Recent U.S. Israeli ambassador Michael Oren argues the U.S.-Israel relationship remains strong — even if President Barack Obama does not have the “deep spiritual connection” Bill Clinton and George W. Bush had with the Jewish State.
Oren, who served as ambassador from July 2009 until stepping down in September 2013, is back in Israel now, where he is teaching and writing a book. While speaking to The Daily Caller by phone late last month, the distinguished historian opened up about his time as ambassador.
He also answered TheDC’s questions about the Obama administration’s relationship with Israel. Oren, who authored a history of America’s relationship with the Middle East since 1776, wasn’t particularly critical of President Obama, but he did argue that Bush and Clinton were “exceptions” among American presidents in their connection to Israel.
“Clinton and Bush had both grown up in churches in which they acquired a very deep appreciation for Israel. So it was deep rooted in their worldview,” he said.
Check out the interview below:
At the level of leader-to-leader — President Obama to Benjamin Netanyahu — how do you evaluate the state of the U.S.-Israel relationship in historical terms?
Well, I think the relationship is good. There were in the past Israeli prime ministers who had very close personal friendships with presidents but that was the exception, not the rule. [Founding Israeli Prime Minister David] Ben Gurion wasn’t a close friend of [Presidents] Eisenhower or Kennedy. So it is not the exception. What they do have is a very open relationship. Obama’s talked with Netanyahu more frequently than any other foreign leader in the world. They have had seven face-to-face meetings — that’s very high — many hours of call conversations, so they know each other very well.
There are issues … which the United States and Israel have had differences, particularly tactical differences, on how to achieve our common goal of preventing Iran from getting nuclear weapons, how to reach the common goal of two states for two people — the Palestinian state living side-by-side with the Jewish State. And we’ve had those differences. By the way, none of them are new. None of them are particular to the period of Netanyahu and Obama.
But there is an impression in many quarters that, unlike previous American presidents, Obama is not as pro-Israel on a visceral or emotional level. What do you say to that?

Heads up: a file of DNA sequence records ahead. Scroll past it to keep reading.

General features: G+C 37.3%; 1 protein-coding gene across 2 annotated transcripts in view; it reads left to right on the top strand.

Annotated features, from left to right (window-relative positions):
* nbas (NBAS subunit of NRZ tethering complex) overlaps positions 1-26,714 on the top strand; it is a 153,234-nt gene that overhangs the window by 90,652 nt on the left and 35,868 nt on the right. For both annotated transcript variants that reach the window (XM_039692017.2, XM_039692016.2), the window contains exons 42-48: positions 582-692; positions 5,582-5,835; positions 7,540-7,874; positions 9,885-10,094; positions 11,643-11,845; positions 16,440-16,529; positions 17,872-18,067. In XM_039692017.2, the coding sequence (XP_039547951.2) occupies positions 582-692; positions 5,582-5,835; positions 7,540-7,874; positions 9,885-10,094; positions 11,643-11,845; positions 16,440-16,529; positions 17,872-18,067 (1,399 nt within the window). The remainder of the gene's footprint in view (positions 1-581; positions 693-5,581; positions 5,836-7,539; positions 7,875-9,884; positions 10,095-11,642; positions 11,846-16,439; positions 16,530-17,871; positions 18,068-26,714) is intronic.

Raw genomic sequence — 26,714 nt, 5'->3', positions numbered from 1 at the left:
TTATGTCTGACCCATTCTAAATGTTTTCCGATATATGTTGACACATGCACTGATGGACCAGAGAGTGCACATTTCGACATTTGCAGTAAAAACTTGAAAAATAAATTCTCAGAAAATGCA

I think Obama has a deep commitment to Israel’s security, certainly to Israel’s identity as a Jewish State. I accompanied him here to his visit in Israel last year and he spoke about it again and again. But I think the question you asked is “visceral” attachment — I don’t know if the president has a visceral attachment to any foreign country. As close allies as we are, we are a foreign nation. Each president brings his own particular worldview and personality to the White House. Clinton and Bush had both grown up in churches in which they acquired a very deep appreciation for Israel. So it was deep rooted in their worldview.
I was present when Clinton used to tell the story about the Baptist minister, who was sort of a surrogate father. The minister got sick and was dying when Clinton was 16 and he called him to his deathbed and made Clinton promise that he would always stand beside Israel. There was a deep spiritual connection. But, again, these are not necessarily the rules. These are more of the exceptions. Again, Eisenhower didn’t have that deep connection, that spiritual connection.
Let me ask you to compare the major actors you worked with and observed in the U.S. government while you were ambassador. How would you compare and contrast President Obama, Hillary Clinton, Joe Biden and John Kerry in their dealing with the Israeli-Palestinian conflict and their understanding of Middle East dynamics more generally?
Well, I’ll tell you someone I very much admired in the administration — not in the administration now — was Dennis Ross. Dennis Ross had more than a quarter century of experience in the region. And in contrast to many of the experts involved in the State Department and the White House who were focused on one area — you get an expert on Syria/Lebanon, an expert on Egypt — Dennis wasn’t stovepiped. He had a horizontal regional perspective in the sense that he saw the entire region and how the parts came together or didn’t come together. And he also had a vertical historical understanding of the region. He could look back and see what had been done and tried and didn’t work in previous decades. And that’s a unique perspective and there is always a need for that perspective.